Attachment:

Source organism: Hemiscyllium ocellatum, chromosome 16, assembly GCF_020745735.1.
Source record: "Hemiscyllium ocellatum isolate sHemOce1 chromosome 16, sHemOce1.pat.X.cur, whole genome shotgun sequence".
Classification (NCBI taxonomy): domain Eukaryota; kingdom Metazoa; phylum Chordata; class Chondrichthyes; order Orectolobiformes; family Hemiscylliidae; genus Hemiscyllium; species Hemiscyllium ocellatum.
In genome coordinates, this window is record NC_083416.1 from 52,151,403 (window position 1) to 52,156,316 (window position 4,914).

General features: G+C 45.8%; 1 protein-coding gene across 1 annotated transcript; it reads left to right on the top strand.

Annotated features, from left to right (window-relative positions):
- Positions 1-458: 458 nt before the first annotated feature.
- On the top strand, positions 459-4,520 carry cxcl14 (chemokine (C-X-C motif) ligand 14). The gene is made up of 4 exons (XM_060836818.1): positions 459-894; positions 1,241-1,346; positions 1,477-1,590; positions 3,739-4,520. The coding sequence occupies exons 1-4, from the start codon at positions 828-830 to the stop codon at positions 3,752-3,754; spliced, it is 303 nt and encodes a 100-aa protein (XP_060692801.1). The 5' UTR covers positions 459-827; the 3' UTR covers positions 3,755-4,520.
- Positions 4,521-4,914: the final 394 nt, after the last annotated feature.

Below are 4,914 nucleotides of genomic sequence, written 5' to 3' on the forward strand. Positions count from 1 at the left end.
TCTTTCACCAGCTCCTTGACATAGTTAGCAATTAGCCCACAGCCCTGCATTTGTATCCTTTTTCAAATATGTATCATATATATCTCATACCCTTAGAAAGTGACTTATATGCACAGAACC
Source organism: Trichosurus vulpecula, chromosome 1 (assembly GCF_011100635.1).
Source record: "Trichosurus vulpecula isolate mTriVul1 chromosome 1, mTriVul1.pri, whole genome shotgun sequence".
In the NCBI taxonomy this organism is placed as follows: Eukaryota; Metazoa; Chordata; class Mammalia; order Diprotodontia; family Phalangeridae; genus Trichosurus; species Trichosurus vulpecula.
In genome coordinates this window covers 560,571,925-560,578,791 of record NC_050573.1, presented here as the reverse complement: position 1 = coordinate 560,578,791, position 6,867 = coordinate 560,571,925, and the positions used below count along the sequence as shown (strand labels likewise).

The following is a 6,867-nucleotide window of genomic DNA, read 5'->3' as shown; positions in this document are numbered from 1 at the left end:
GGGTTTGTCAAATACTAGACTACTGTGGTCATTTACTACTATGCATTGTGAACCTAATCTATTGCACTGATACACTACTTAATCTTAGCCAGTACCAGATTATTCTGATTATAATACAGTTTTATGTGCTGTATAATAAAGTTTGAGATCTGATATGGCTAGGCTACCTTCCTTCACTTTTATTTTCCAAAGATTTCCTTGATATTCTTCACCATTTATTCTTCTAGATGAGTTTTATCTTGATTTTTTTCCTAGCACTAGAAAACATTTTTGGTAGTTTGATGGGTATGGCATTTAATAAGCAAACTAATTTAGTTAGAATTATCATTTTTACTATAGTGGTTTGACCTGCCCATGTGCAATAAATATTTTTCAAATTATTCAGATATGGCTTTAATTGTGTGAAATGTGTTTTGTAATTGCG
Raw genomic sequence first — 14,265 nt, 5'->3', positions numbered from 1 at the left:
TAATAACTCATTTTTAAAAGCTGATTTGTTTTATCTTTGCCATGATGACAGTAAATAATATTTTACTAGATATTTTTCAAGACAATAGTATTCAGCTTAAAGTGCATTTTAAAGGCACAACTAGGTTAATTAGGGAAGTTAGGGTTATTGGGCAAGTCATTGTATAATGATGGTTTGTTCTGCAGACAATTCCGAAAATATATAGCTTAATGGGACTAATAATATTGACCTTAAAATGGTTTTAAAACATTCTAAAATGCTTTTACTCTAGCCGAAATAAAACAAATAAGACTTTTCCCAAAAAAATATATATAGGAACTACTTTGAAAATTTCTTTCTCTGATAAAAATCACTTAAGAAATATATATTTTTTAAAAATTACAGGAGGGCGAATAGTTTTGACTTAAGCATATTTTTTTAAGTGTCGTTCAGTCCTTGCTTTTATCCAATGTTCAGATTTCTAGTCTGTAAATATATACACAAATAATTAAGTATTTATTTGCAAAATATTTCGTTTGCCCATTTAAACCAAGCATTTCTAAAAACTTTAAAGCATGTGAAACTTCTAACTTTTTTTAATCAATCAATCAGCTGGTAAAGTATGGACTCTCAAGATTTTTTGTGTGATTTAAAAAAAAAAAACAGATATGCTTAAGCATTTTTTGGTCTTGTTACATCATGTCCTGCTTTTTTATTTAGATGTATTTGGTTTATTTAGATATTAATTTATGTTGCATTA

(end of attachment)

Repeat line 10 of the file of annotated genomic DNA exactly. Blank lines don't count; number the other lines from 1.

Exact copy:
Below are 4,914 nucleotides of genomic sequence, written 5' to 3' on the forward strand. Positions count from 1 at the left end.